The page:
On Monday, satellite network provider DISH and chipmaker Intel announced that Intel 5G’s infrastructure technology will be integrated into DISH’s buildout of the U.S.’s first virtualized, Open Radio Access Network (O-RAN) 5G network deployment.

In September, Japanese e-commerce and telecom giant Rakuten rolled out the world’s first greenfield 5G network built using modular O-RAN technology. O-RAN networks are built to be carrier-agnostic: in other words, standardized (not unlike Lego bricks), and able to operate with equipment from any carrier.

To date, cellular service provided on “closed-RAN” networks has meant that carriers could only use equipment from specific producers, bolstering the dominance of a tiny number of network equipment makers, among them Huawei, Ericsson, Nokia and Samsung. Huawei’s swift (and, by many accounts, problematic) rise brought about a rapid escalation in geopolitical tensions tied to the highly concentrated global telecom equipment market.

Under the new partnership, DISH will be using the Intel Xeon Scalable Processor, the Intel Ethernet 800 Series network adapter, the Intel vRAN Dedicated Accelerator ACC100 and Intel’s FlexRAN software reference architecture for its 5G deployments.

Multiple contractual vendor relationships—as Rakuten has demonstrated to great effect—have proven critical to the Open-RAN 5G buildout approach. With a greenfield 5G network that is being architected from the ground up, DISH is, likewise, working with several U.S.-based vendors to combine cloud and connectivity technology to power next-generation services and enterprise use cases.

But the relationship with Intel appears to be a more strategic one. As the world’s leading network silicon provider, Intel will brings its full suite of silicon, software and tools to transform the DISH 5G network with software-based, agile and scalable infrastructure.

Server economics

“Intel has been a trusted advisor throughout the design of our O-RAN network, working in concert with our software vendors Mavenir, Altiostar, and many OEM hardware providers. We have tested several commercial off-the-shelf (COTS) designs from a large number of server vendors using Intel’s O-RAN compliant FlexRAN architecture and are pleased by the maturity and power of the solutions, together with the cost benefits of COTS solutions,” said DISH Executive Vice President and Chief Network Officer Marc Rouanne.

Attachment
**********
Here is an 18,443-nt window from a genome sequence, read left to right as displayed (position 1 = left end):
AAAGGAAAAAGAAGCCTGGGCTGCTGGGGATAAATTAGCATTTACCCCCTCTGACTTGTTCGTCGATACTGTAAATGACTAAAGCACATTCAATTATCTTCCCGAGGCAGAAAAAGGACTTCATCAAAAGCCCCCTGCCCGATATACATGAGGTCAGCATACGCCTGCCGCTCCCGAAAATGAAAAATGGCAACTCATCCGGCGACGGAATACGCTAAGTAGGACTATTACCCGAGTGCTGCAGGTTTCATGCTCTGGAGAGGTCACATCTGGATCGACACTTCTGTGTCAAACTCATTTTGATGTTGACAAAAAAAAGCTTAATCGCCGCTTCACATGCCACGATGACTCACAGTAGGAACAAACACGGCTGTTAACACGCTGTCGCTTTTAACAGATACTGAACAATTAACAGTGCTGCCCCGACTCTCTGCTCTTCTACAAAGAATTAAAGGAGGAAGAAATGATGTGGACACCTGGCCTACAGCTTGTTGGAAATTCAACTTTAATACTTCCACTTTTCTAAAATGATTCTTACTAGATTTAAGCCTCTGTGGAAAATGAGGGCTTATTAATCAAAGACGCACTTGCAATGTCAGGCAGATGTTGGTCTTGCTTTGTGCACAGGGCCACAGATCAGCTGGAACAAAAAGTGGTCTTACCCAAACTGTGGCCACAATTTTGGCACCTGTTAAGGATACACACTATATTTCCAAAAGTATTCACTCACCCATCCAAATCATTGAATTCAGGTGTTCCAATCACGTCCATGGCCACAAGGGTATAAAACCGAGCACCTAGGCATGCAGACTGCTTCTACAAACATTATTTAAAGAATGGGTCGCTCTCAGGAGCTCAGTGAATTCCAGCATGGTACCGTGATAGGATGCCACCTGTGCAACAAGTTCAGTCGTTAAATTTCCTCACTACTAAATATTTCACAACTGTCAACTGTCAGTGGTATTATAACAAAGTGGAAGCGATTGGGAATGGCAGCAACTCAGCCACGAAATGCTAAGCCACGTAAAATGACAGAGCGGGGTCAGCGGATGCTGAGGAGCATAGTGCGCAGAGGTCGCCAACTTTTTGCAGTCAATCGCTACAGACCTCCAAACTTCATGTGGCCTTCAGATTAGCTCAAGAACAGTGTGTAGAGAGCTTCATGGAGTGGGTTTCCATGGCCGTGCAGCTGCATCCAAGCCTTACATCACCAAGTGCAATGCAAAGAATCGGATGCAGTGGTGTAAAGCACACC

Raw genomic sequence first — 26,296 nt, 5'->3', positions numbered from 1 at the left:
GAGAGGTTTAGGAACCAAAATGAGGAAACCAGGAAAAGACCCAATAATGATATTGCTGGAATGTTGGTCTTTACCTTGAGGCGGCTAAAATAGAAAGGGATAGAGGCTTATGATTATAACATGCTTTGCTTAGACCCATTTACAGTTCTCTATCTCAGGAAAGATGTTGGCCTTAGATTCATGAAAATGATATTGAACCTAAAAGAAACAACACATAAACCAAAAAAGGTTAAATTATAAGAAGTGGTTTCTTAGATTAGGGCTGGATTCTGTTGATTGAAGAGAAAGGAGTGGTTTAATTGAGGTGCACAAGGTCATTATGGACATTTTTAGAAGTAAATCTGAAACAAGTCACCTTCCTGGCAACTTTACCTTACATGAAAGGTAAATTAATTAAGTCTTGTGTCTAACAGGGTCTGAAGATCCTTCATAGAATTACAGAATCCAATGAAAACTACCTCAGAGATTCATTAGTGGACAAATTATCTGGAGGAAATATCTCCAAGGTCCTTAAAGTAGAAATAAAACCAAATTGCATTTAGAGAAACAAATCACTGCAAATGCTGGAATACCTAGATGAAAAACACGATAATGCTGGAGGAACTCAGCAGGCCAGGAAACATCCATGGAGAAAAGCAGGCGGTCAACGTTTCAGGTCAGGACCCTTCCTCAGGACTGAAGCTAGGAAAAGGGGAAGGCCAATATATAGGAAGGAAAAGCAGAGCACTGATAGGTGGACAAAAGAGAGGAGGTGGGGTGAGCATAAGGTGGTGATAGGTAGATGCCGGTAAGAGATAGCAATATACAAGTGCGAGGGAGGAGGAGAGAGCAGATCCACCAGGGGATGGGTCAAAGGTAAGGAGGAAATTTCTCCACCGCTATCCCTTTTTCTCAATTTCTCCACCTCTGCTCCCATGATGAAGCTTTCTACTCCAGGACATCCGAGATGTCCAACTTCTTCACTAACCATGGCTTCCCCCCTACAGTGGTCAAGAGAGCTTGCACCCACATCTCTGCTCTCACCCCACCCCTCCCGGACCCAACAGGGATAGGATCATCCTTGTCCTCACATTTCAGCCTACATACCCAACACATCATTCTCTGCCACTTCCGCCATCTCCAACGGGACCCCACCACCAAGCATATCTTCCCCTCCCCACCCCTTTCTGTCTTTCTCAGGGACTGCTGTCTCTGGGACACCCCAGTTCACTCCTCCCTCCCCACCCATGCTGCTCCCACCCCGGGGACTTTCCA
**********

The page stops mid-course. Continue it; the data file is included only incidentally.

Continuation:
“Fully-virtualized, cloud-native networks like the one DISH is building bring the same server economics that transformed the data center,” said Dan Rodriguez, Intel corporate vice president and general manager of the Network Platforms Group. “We are excited to partner with DISH to lay the foundation for a truly agile network and have already begun working with our OEM partners who have designed FlexRAN-based servers to enable a variety of new innovative use cases and services.”

DISH and Intel are working together on a fully virtualized RAN, including radio reference designs, front-haul optimization, hardware-based security, and blueprints for servers. The two companies are also collaborating to enable edge applications for enterprises and driving O-RAN standards. Future phases of the buildout will include data optimization and Machine Learning, and DISH and Intel are already working together in those areas.

Late last week, DISH announced that it would partner with DigitalRoute’s cloud-native Usage Data Platform for the monetization of its 5G services, and to build out a 5G marketplace for enterprise customers.

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